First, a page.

Dempsey's Main Floor
#6: Dempsey’s / The Aquarium (226 Broadway N)
The main floor of Dempsey’s has quite recently undergone some serious renovations in their bathrooms. The walls are adorned with granite tiling, which is not a cheap undertaking. It has two urinals with a partition, and a single toilet stall. What’s remarkable about the stall is that it has an actual door, as opposed to your typical metal rectangle and latch. There could be 500 people in the bar and you would still feel completely comfortable and secluded in this stall. A full-on door adds significantly to this bathroom’s quality.
The upstairs of Dempsey’s is a different world entirely. The Aquarium is one of the premier venues for both traveling and local musicians alike, and you can find evidence of this in the bathroom. Although some of the graffiti can be both lewd and crude, it also touts band stickers and logos from across the nation. Minnesota’s White Iron Band has made its mark prominently on the hand towel dispenser, for example. However, these bathrooms can get significantly grosser than other bar bathrooms throughout the course of an evening. But again, that is to be expected. There is a direct correlation between the amount of traffic a bar gets and the cleanliness of its bathrooms. Late night cleanliness aside, the artwork and graffiti make The Aquarium’s bathroom an unforgettable experience… in a good way.
#7: The Hotel Donaldson Lounge (101 Broadway N)
The HoDo has the best bathroom in all of downtown Fargo, hands down. I doubt anyone would dispute this claim. It’s clean, classy and elegant. It wouldn’t seem out of place for a bathroom attendant to reside their, although those guys are kind of creepy, and they’re probably better off without one. Like the rest of the HoDo, the bathroom has all original artwork. You can also solicit your wares or get informed on upcoming events via the flyer wall near the exit. This bathroom also has some kind of magical ability to stay clean and fresh-smelling, regardless of time of day. Ultimately, though, what truly makes the HoDo’s bathroom great is quality toilet paper. Very few establishments will go beyond the single-ply, but the HoDo has made it clear that it cares about its patrons by means of soft, quality T.P.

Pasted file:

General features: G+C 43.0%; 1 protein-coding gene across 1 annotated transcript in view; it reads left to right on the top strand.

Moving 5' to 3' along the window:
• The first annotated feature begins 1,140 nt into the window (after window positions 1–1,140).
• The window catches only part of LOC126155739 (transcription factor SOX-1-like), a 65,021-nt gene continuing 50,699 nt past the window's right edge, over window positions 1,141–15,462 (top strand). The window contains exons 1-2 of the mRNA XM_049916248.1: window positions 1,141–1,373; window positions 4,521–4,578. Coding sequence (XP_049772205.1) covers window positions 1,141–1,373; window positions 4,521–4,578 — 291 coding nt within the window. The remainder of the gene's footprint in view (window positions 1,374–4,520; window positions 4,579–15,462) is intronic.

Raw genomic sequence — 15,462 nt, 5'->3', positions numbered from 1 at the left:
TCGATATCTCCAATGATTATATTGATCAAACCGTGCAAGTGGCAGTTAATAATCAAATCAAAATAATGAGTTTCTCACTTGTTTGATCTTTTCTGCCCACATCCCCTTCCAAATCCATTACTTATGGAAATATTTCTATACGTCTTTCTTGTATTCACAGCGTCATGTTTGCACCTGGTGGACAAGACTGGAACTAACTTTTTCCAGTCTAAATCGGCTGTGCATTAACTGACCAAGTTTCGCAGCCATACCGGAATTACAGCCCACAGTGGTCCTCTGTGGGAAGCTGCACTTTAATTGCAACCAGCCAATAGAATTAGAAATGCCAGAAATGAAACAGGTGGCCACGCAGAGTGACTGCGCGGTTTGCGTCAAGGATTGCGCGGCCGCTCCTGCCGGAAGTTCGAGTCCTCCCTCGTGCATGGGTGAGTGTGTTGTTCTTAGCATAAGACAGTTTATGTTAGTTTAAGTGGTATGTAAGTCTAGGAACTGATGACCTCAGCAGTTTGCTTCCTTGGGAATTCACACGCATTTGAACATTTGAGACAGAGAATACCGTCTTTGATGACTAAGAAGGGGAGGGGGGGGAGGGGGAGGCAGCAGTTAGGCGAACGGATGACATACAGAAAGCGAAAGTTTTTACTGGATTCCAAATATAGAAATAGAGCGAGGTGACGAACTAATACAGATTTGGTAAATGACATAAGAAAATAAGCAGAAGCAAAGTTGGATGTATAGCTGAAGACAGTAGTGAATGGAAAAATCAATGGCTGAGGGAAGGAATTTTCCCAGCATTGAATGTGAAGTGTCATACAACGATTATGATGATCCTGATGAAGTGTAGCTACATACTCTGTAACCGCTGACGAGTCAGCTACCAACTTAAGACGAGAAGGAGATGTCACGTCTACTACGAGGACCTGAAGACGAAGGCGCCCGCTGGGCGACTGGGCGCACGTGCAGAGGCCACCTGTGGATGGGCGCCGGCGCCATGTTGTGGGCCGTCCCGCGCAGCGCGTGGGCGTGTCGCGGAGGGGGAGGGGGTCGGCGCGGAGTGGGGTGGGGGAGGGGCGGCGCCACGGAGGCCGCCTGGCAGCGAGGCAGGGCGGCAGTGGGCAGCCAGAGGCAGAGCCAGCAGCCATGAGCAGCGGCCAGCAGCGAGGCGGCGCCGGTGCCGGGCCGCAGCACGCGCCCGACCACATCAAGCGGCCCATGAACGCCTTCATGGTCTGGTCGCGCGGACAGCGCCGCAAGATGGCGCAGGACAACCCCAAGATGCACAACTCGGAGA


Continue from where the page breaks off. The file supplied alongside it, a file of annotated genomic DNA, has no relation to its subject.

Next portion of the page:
#8: Monte’s (220 Broadway N)
Monte’s is one of the closest contenders to the HoDo. It’s a single-person lock-in bathroom, but Monte’s doesn’t really need to accommodate more than that. Their traffic is significantly less than some of the other locations listed, so a bigger bathroom isn’t really necessary. Monte’s bathroom needs no bells and whistles. It stands strong by simply providing the basics, and providing them well.
The general feel of Monte’s is just comfortable. What more can you really ask for in a bathroom other than comfort? You could ask for quality T.P., but the HoDo has cornered the market on that. I was a little perplexed by the random chair sitting in the corner, but then it occurred to me that this likely serves as a changing table for single dads. A changing table the HoDo does not have, I’m afraid.